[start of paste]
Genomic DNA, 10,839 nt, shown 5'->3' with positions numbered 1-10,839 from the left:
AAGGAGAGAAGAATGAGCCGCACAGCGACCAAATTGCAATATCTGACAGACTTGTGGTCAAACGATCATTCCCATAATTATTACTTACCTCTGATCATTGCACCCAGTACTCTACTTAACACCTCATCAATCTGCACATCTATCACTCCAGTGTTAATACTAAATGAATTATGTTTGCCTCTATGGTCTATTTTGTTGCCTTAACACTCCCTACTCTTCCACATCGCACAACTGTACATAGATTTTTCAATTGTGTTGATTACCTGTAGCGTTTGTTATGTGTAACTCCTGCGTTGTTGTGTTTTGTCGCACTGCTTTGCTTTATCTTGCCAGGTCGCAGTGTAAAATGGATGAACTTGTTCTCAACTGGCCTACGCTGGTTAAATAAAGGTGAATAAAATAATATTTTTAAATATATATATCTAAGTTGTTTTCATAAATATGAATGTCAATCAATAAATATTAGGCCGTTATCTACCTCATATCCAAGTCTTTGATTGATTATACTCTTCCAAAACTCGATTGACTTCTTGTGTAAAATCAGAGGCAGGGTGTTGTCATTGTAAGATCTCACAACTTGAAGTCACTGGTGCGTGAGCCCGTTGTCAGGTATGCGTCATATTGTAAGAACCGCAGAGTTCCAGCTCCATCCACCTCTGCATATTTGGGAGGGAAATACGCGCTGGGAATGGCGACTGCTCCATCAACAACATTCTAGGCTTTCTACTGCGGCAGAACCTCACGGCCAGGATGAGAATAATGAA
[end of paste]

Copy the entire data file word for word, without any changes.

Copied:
Genomic DNA, 10,839 nt, shown 5'->3' with positions numbered 1-10,839 from the left:
AAGGAGAGAAGAATGAGCCGCACAGCGACCAAATTGCAATATCTGACAGACTTGTGGTCAAACGATCATTCCCATAATTATTACTTACCTCTGATCATTGCACCCAGTACTCTACTTAACACCTCATCAATCTGCACATCTATCACTCCAGTGTTAATACTAAATGAATTATGTTTGCCTCTATGGTCTATTTTGTTGCCTTAACACTCCCTACTCTTCCACATCGCACAACTGTACATAGATTTTTCAATTGTGTTGATTACCTGTAGCGTTTGTTATGTGTAACTCCTGCGTTGTTGTGTTTTGTCGCACTGCTTTGCTTTATCTTGCCAGGTCGCAGTGTAAAATGGATGAACTTGTTCTCAACTGGCCTACGCTGGTTAAATAAAGGTGAATAAAATAATATTTTTAAATATATATATCTAAGTTGTTTTCATAAATATGAATGTCAATCAATAAATATTAGGCCGTTATCTACCTCATATCCAAGTCTTTGATTGATTATACTCTTCCAAAACTCGATTGACTTCTTGTGTAAAATCAGAGGCAGGGTGTTGTCATTGTAAGATCTCACAACTTGAAGTCACTGGTGCGTGAGCCCGTTGTCAGGTATGCGTCATATTGTAAGAACCGCAGAGTTCCAGCTCCATCCACCTCTGCATATTTGGGAGGGAAATACGCGCTGGGAATGGCGACTGCTCCATCAACAACATTCTAGGCTTTCTACTGCGGCAGAACCTCACGGCCAGGATGAGAATAATGAA